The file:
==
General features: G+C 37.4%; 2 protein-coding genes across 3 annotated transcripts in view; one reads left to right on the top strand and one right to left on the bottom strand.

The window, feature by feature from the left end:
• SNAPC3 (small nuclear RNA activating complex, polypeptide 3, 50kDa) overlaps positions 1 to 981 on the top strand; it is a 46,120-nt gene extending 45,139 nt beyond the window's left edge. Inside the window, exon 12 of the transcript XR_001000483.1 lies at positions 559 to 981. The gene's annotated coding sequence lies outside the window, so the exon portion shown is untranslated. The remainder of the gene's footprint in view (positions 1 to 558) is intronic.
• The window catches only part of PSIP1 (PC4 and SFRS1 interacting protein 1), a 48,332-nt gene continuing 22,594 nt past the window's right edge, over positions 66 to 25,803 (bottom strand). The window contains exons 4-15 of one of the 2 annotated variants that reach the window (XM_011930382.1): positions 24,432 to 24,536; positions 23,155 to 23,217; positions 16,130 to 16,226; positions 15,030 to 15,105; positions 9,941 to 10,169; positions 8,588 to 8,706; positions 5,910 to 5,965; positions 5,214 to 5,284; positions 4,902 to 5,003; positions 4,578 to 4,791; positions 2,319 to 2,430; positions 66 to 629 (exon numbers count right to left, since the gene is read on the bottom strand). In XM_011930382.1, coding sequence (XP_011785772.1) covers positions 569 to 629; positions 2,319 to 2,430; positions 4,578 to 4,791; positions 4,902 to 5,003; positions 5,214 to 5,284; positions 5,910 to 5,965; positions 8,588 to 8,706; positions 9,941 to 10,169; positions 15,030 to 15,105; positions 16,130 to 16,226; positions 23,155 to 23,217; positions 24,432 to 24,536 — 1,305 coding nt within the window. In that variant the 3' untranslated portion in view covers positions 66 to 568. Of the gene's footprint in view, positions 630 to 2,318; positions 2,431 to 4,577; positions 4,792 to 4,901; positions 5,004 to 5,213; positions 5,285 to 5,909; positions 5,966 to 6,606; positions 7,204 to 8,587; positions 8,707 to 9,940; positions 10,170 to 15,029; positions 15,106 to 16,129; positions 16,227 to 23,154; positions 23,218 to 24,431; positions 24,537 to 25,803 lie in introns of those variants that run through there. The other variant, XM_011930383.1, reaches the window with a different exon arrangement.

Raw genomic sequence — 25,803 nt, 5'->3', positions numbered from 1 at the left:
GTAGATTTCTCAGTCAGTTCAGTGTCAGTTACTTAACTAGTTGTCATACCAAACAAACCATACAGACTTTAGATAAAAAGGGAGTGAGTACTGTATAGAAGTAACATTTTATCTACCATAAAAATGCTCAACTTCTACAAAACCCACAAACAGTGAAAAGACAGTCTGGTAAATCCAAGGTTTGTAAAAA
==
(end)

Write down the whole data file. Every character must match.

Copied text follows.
General features: G+C 37.4%; 2 protein-coding genes across 3 annotated transcripts in view; one reads left to right on the top strand and one right to left on the bottom strand.

The window, feature by feature from the left end:
• SNAPC3 (small nuclear RNA activating complex, polypeptide 3, 50kDa) overlaps positions 1 to 981 on the top strand; it is a 46,120-nt gene extending 45,139 nt beyond the window's left edge. Inside the window, exon 12 of the transcript XR_001000483.1 lies at positions 559 to 981. The gene's annotated coding sequence lies outside the window, so the exon portion shown is untranslated. The remainder of the gene's footprint in view (positions 1 to 558) is intronic.
• The window catches only part of PSIP1 (PC4 and SFRS1 interacting protein 1), a 48,332-nt gene continuing 22,594 nt past the window's right edge, over positions 66 to 25,803 (bottom strand). The window contains exons 4-15 of one of the 2 annotated variants that reach the window (XM_011930382.1): positions 24,432 to 24,536; positions 23,155 to 23,217; positions 16,130 to 16,226; positions 15,030 to 15,105; positions 9,941 to 10,169; positions 8,588 to 8,706; positions 5,910 to 5,965; positions 5,214 to 5,284; positions 4,902 to 5,003; positions 4,578 to 4,791; positions 2,319 to 2,430; positions 66 to 629 (exon numbers count right to left, since the gene is read on the bottom strand). In XM_011930382.1, coding sequence (XP_011785772.1) covers positions 569 to 629; positions 2,319 to 2,430; positions 4,578 to 4,791; positions 4,902 to 5,003; positions 5,214 to 5,284; positions 5,910 to 5,965; positions 8,588 to 8,706; positions 9,941 to 10,169; positions 15,030 to 15,105; positions 16,130 to 16,226; positions 23,155 to 23,217; positions 24,432 to 24,536 — 1,305 coding nt within the window. In that variant the 3' untranslated portion in view covers positions 66 to 568. Of the gene's footprint in view, positions 630 to 2,318; positions 2,431 to 4,577; positions 4,792 to 4,901; positions 5,004 to 5,213; positions 5,285 to 5,909; positions 5,966 to 6,606; positions 7,204 to 8,587; positions 8,707 to 9,940; positions 10,170 to 15,029; positions 15,106 to 16,129; positions 16,227 to 23,154; positions 23,218 to 24,431; positions 24,537 to 25,803 lie in introns of those variants that run through there. The other variant, XM_011930383.1, reaches the window with a different exon arrangement.

Raw genomic sequence — 25,803 nt, 5'->3', positions numbered from 1 at the left:
GTAGATTTCTCAGTCAGTTCAGTGTCAGTTACTTAACTAGTTGTCATACCAAACAAACCATACAGACTTTAGATAAAAAGGGAGTGAGTACTGTATAGAAGTAACATTTTATCTACCATAAAAATGCTCAACTTCTACAAAACCCACAAACAGTGAAAAGACAGTCTGGTAAATCCAAGGTTTGTAAAAA